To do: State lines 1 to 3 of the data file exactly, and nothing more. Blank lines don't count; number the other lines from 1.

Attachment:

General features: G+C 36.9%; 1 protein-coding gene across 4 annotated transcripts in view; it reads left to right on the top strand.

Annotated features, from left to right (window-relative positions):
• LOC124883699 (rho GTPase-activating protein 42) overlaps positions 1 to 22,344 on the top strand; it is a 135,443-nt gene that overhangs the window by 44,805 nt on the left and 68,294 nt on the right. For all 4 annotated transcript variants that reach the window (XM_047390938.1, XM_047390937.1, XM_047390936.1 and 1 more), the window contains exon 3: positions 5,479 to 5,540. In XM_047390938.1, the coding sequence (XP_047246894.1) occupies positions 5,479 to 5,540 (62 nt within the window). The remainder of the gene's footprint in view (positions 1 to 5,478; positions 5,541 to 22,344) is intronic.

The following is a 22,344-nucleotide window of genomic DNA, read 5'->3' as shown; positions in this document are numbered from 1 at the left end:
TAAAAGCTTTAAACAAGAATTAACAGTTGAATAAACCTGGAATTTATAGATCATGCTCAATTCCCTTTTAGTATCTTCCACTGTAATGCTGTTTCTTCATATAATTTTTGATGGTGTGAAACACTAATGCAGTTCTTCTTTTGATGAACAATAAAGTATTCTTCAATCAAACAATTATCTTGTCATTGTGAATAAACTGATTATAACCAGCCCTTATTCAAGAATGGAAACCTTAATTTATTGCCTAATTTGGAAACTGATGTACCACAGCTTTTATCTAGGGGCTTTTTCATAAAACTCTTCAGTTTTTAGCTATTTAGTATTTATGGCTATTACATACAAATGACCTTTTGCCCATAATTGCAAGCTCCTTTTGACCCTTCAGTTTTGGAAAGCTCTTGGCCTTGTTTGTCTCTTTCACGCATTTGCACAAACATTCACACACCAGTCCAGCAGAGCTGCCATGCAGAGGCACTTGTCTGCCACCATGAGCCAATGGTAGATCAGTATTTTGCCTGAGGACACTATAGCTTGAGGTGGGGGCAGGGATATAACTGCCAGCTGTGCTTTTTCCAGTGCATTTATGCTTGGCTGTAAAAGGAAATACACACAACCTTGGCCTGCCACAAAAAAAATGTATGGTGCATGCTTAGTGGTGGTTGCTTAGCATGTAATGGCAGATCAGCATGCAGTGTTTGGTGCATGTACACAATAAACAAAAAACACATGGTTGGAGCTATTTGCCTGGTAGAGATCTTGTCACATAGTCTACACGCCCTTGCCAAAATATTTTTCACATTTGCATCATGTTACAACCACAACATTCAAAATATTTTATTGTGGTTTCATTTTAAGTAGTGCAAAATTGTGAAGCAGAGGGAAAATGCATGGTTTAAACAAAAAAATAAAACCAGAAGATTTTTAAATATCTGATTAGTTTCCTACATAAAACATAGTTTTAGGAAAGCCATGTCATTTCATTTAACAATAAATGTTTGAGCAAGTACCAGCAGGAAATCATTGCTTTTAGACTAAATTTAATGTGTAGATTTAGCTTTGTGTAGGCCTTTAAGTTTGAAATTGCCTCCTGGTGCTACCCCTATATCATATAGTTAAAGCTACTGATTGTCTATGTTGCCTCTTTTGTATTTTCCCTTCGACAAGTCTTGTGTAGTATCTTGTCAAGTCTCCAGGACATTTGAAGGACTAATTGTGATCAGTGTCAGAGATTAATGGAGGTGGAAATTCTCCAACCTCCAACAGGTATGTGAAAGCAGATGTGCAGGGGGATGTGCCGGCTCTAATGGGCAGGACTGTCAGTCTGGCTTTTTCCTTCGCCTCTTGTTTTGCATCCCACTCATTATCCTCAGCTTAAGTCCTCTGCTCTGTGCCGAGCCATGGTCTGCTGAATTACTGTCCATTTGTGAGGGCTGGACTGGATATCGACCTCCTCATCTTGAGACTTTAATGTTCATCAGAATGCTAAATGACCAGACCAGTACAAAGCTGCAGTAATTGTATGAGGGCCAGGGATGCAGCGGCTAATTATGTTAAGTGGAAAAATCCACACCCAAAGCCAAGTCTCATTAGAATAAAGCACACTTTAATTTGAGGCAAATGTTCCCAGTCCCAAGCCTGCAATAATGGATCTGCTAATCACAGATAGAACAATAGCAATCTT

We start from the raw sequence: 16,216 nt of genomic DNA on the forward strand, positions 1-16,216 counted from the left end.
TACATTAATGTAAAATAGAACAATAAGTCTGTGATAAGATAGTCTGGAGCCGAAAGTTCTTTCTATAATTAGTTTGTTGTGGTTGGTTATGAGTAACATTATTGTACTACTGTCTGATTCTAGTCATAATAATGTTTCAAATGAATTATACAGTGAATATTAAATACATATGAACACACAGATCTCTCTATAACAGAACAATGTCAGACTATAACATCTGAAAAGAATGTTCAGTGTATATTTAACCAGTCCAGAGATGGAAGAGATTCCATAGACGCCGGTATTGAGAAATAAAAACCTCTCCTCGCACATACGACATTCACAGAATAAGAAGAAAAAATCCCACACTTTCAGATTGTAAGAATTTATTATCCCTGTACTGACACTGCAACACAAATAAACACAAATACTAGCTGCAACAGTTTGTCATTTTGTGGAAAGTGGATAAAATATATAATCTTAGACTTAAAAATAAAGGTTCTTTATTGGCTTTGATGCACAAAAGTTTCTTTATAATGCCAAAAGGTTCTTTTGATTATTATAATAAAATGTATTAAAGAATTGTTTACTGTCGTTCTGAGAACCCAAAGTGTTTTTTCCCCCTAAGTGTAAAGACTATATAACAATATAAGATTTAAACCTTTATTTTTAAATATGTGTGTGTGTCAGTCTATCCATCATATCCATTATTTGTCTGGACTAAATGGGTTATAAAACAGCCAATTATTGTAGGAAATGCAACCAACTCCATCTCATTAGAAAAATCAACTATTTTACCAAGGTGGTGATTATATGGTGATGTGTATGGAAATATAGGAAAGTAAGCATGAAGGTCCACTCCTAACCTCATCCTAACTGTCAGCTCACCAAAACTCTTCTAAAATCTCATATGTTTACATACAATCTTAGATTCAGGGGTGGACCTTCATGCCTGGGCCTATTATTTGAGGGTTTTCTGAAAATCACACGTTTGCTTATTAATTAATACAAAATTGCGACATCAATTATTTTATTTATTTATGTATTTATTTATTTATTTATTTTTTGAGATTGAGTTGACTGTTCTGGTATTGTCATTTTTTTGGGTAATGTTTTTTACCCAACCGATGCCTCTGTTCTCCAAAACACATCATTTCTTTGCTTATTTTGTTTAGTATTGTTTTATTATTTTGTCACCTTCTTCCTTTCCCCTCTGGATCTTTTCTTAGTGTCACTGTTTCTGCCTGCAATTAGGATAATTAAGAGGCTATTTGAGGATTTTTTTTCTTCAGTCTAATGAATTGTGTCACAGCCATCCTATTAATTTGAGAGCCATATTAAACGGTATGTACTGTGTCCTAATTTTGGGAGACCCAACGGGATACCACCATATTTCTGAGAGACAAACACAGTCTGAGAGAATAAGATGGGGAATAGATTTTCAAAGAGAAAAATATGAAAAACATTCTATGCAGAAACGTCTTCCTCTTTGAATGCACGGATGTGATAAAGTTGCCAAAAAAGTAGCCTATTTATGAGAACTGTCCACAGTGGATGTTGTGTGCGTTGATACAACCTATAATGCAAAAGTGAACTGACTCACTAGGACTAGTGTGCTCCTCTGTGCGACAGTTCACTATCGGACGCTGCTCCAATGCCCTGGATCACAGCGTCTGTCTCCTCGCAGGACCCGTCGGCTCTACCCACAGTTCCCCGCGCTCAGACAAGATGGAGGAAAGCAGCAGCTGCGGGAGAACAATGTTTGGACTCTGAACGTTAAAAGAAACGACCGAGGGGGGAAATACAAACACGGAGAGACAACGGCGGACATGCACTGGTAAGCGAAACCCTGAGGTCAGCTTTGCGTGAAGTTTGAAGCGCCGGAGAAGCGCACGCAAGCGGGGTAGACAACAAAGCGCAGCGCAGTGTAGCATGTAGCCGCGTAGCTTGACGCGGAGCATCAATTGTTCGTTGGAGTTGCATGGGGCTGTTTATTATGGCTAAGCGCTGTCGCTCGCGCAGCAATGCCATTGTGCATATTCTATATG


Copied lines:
General features: G+C 36.9%; 1 protein-coding gene across 4 annotated transcripts in view; it reads left to right on the top strand.

Annotated features, from left to right (window-relative positions):
• LOC124883699 (rho GTPase-activating protein 42) overlaps positions 1 to 22,344 on the top strand; it is a 135,443-nt gene that overhangs the window by 44,805 nt on the left and 68,294 nt on the right. For all 4 annotated transcript variants that reach the window (XM_047390938.1, XM_047390937.1, XM_047390936.1 and 1 more), the window contains exon 3: positions 5,479 to 5,540. In XM_047390938.1, the coding sequence (XP_047246894.1) occupies positions 5,479 to 5,540 (62 nt within the window). The remainder of the gene's footprint in view (positions 1 to 5,478; positions 5,541 to 22,344) is intronic.